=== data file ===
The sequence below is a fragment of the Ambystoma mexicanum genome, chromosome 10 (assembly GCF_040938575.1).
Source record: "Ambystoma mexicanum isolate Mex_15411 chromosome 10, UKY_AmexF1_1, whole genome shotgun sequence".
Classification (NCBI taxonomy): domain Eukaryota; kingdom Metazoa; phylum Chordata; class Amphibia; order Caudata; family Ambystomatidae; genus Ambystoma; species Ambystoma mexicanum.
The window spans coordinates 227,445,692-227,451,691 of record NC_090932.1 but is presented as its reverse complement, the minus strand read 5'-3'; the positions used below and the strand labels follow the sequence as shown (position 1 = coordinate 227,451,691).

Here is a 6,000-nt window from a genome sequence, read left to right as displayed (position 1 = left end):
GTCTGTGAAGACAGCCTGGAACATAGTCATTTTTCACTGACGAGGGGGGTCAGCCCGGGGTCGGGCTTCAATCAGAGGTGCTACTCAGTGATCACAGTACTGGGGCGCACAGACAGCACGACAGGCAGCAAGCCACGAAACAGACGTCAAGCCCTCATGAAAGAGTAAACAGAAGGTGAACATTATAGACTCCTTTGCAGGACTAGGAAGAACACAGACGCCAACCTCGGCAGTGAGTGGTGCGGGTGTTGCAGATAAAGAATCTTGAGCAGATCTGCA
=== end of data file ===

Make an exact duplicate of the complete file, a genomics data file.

The sequence below is a fragment of the Ambystoma mexicanum genome, chromosome 10 (assembly GCF_040938575.1).
Source record: "Ambystoma mexicanum isolate Mex_15411 chromosome 10, UKY_AmexF1_1, whole genome shotgun sequence".
Classification (NCBI taxonomy): domain Eukaryota; kingdom Metazoa; phylum Chordata; class Amphibia; order Caudata; family Ambystomatidae; genus Ambystoma; species Ambystoma mexicanum.
The window spans coordinates 227,445,692-227,451,691 of record NC_090932.1 but is presented as its reverse complement, the minus strand read 5'-3'; the positions used below and the strand labels follow the sequence as shown (position 1 = coordinate 227,451,691).

Here is a 6,000-nt window from a genome sequence, read left to right as displayed (position 1 = left end):
GTCTGTGAAGACAGCCTGGAACATAGTCATTTTTCACTGACGAGGGGGGTCAGCCCGGGGTCGGGCTTCAATCAGAGGTGCTACTCAGTGATCACAGTACTGGGGCGCACAGACAGCACGACAGGCAGCAAGCCACGAAACAGACGTCAAGCCCTCATGAAAGAGTAAACAGAAGGTGAACATTATAGACTCCTTTGCAGGACTAGGAAGAACACAGACGCCAACCTCGGCAGTGAGTGGTGCGGGTGTTGCAGATAAAGAATCTTGAGCAGATCTGCA